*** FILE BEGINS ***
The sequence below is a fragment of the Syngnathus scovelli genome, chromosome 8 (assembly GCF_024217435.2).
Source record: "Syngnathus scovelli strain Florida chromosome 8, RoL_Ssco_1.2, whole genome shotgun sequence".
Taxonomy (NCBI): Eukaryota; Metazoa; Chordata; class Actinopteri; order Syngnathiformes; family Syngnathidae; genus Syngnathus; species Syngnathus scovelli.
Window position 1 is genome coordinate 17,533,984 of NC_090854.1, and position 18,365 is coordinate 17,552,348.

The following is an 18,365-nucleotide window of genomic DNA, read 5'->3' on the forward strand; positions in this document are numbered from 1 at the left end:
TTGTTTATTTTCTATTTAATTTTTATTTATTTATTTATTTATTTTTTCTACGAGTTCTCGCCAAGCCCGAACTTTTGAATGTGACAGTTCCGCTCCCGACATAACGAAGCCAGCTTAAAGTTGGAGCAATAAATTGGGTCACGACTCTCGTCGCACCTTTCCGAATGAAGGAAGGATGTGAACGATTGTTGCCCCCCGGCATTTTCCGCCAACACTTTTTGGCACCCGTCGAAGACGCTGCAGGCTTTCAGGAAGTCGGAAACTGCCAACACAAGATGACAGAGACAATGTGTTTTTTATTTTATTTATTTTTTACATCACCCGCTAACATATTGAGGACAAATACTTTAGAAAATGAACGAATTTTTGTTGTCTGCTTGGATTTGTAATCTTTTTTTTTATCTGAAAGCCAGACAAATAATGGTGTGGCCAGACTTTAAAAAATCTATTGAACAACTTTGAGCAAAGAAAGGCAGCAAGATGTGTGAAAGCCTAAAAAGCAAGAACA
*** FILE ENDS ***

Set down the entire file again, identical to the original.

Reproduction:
The sequence below is a fragment of the Syngnathus scovelli genome, chromosome 8 (assembly GCF_024217435.2).
Source record: "Syngnathus scovelli strain Florida chromosome 8, RoL_Ssco_1.2, whole genome shotgun sequence".
Taxonomy (NCBI): Eukaryota; Metazoa; Chordata; class Actinopteri; order Syngnathiformes; family Syngnathidae; genus Syngnathus; species Syngnathus scovelli.
Window position 1 is genome coordinate 17,533,984 of NC_090854.1, and position 18,365 is coordinate 17,552,348.

The following is an 18,365-nucleotide window of genomic DNA, read 5'->3' on the forward strand; positions in this document are numbered from 1 at the left end:
TTGTTTATTTTCTATTTAATTTTTATTTATTTATTTATTTATTTTTTCTACGAGTTCTCGCCAAGCCCGAACTTTTGAATGTGACAGTTCCGCTCCCGACATAACGAAGCCAGCTTAAAGTTGGAGCAATAAATTGGGTCACGACTCTCGTCGCACCTTTCCGAATGAAGGAAGGATGTGAACGATTGTTGCCCCCCGGCATTTTCCGCCAACACTTTTTGGCACCCGTCGAAGACGCTGCAGGCTTTCAGGAAGTCGGAAACTGCCAACACAAGATGACAGAGACAATGTGTTTTTTATTTTATTTATTTTTTACATCACCCGCTAACATATTGAGGACAAATACTTTAGAAAATGAACGAATTTTTGTTGTCTGCTTGGATTTGTAATCTTTTTTTTTATCTGAAAGCCAGACAAATAATGGTGTGGCCAGACTTTAAAAAATCTATTGAACAACTTTGAGCAAAGAAAGGCAGCAAGATGTGTGAAAGCCTAAAAAGCAAGAACA